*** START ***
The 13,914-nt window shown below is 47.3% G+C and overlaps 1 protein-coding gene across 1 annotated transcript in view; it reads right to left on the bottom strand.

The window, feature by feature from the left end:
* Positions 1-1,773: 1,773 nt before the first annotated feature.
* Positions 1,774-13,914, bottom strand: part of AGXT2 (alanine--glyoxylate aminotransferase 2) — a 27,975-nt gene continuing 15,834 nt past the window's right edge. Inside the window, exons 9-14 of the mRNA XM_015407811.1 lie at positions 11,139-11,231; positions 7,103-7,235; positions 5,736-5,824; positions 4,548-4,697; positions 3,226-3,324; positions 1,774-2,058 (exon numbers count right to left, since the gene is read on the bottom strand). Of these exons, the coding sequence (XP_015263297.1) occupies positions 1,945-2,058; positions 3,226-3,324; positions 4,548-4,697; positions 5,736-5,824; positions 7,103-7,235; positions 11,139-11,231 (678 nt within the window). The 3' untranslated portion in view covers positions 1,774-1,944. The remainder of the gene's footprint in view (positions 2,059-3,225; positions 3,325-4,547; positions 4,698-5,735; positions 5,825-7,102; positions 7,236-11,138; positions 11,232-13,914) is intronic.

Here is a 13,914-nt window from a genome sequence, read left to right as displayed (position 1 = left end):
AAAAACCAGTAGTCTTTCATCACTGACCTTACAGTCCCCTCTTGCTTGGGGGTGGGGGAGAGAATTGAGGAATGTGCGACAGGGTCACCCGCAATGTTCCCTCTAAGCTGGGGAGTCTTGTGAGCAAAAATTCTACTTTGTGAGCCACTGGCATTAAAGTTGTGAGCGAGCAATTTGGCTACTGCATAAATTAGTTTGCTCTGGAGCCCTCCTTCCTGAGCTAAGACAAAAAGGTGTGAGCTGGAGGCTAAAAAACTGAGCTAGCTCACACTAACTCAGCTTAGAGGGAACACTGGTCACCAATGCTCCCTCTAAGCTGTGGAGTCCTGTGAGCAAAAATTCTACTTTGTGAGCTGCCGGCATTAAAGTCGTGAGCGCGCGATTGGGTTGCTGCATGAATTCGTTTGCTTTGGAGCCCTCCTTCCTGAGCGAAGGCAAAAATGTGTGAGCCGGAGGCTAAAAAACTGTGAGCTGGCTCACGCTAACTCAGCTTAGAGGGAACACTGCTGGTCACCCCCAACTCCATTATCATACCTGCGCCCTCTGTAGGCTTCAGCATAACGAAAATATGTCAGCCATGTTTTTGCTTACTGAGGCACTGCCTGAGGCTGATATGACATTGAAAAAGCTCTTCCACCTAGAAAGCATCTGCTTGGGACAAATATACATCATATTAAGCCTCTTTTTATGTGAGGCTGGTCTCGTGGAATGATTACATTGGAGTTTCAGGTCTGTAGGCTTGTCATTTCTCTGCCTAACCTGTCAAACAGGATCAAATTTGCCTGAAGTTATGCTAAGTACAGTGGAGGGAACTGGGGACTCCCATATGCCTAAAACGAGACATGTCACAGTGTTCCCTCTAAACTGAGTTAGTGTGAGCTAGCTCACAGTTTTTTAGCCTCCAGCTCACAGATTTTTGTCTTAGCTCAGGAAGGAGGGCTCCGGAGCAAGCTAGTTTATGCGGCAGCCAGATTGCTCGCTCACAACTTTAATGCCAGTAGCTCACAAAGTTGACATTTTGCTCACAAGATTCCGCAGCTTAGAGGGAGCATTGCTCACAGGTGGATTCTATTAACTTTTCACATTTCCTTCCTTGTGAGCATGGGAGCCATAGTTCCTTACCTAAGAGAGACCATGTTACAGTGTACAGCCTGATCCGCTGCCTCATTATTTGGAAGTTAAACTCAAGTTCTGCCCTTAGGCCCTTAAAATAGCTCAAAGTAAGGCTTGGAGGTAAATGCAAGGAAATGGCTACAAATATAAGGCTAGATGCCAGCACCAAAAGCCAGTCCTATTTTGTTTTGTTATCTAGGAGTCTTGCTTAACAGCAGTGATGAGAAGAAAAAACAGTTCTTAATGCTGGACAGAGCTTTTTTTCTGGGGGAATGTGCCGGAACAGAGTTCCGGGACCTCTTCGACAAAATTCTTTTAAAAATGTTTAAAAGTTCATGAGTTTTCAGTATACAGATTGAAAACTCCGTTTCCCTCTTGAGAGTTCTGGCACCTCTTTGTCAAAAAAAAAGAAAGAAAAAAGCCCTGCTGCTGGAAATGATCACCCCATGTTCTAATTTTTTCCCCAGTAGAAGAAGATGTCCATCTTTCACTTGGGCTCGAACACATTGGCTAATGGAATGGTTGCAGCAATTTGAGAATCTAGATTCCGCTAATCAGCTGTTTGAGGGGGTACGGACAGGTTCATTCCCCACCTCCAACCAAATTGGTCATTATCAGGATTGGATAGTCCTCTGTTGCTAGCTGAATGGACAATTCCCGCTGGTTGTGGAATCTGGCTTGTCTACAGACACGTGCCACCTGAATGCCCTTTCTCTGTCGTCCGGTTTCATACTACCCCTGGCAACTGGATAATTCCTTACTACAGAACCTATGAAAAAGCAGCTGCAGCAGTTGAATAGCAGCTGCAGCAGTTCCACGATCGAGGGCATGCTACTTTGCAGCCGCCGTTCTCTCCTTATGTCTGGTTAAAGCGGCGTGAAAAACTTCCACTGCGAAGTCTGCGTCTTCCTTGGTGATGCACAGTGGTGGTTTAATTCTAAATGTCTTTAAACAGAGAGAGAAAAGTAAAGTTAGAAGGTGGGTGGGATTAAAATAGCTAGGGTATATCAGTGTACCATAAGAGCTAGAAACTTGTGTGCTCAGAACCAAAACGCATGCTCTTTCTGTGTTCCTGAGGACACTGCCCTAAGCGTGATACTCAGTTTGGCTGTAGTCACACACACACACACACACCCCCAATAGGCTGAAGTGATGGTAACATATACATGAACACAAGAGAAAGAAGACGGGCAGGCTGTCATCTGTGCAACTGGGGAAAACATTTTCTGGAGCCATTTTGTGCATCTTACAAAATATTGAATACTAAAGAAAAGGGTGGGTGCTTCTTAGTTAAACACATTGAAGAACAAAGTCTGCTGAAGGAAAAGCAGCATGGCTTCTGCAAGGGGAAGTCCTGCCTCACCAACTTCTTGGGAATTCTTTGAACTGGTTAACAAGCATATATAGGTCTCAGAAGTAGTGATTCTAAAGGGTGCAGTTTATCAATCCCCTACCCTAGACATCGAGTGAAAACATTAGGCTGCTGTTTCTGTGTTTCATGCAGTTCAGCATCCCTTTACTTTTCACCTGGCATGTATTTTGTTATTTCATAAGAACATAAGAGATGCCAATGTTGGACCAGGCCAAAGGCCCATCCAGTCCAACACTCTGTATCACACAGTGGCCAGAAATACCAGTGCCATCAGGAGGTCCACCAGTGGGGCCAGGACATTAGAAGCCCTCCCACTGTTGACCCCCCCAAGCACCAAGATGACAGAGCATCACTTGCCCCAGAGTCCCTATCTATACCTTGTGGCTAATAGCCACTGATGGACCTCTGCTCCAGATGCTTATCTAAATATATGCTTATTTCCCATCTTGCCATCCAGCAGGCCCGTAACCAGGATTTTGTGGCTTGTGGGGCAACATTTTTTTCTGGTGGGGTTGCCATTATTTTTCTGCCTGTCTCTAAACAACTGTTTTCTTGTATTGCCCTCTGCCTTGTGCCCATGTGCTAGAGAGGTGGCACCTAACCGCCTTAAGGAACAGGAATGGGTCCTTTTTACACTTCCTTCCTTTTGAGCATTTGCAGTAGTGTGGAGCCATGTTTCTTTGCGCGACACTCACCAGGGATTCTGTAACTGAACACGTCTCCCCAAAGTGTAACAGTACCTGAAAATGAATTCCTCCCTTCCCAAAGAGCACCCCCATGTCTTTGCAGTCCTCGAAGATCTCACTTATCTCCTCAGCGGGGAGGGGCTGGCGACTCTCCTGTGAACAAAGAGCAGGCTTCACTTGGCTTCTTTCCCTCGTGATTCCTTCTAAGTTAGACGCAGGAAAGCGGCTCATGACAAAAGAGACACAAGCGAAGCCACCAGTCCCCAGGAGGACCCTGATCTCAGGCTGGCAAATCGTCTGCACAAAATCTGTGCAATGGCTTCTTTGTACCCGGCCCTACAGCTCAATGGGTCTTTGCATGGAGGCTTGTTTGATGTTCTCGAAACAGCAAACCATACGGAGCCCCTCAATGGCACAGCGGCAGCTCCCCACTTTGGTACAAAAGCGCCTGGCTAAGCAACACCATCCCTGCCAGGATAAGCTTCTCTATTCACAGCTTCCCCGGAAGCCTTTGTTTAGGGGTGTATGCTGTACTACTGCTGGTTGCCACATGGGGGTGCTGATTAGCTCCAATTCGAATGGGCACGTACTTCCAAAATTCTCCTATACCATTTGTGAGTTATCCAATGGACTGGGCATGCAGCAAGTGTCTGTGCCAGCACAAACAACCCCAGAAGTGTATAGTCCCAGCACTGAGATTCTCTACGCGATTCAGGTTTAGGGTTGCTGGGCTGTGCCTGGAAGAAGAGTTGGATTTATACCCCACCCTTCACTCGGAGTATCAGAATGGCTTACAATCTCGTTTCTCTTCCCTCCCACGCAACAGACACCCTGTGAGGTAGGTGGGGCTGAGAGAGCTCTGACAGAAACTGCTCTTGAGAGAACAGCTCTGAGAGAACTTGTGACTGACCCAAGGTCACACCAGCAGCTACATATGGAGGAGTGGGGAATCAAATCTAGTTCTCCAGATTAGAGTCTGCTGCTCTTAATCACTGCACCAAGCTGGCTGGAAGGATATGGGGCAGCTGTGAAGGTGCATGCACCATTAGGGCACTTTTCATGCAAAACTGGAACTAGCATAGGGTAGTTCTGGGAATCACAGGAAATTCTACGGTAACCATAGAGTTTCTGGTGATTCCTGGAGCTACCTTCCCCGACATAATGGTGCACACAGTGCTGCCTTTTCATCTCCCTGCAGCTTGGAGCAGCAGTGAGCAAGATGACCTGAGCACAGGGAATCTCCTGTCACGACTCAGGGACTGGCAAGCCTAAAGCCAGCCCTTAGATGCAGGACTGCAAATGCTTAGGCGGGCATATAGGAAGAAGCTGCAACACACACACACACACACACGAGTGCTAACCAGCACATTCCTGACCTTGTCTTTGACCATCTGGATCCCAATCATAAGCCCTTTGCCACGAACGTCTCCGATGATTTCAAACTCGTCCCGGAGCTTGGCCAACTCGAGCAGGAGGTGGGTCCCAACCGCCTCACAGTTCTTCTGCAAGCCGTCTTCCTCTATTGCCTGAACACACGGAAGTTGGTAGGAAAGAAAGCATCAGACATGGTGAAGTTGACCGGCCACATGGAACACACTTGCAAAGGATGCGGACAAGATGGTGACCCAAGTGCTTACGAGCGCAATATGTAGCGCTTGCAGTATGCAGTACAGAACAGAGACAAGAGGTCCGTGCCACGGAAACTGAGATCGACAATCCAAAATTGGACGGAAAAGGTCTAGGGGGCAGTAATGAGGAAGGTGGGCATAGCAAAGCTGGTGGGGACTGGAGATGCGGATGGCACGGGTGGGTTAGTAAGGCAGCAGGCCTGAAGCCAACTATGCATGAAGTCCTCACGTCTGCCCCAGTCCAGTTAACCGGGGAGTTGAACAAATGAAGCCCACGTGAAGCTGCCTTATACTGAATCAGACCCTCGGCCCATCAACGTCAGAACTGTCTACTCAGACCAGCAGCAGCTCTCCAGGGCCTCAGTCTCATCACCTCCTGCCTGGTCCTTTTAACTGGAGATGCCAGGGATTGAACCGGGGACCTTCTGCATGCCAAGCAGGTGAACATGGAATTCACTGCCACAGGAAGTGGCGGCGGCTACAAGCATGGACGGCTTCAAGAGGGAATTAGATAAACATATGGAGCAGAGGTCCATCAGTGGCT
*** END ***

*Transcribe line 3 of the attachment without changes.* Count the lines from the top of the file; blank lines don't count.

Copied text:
* Positions 1-1,773: 1,773 nt before the first annotated feature.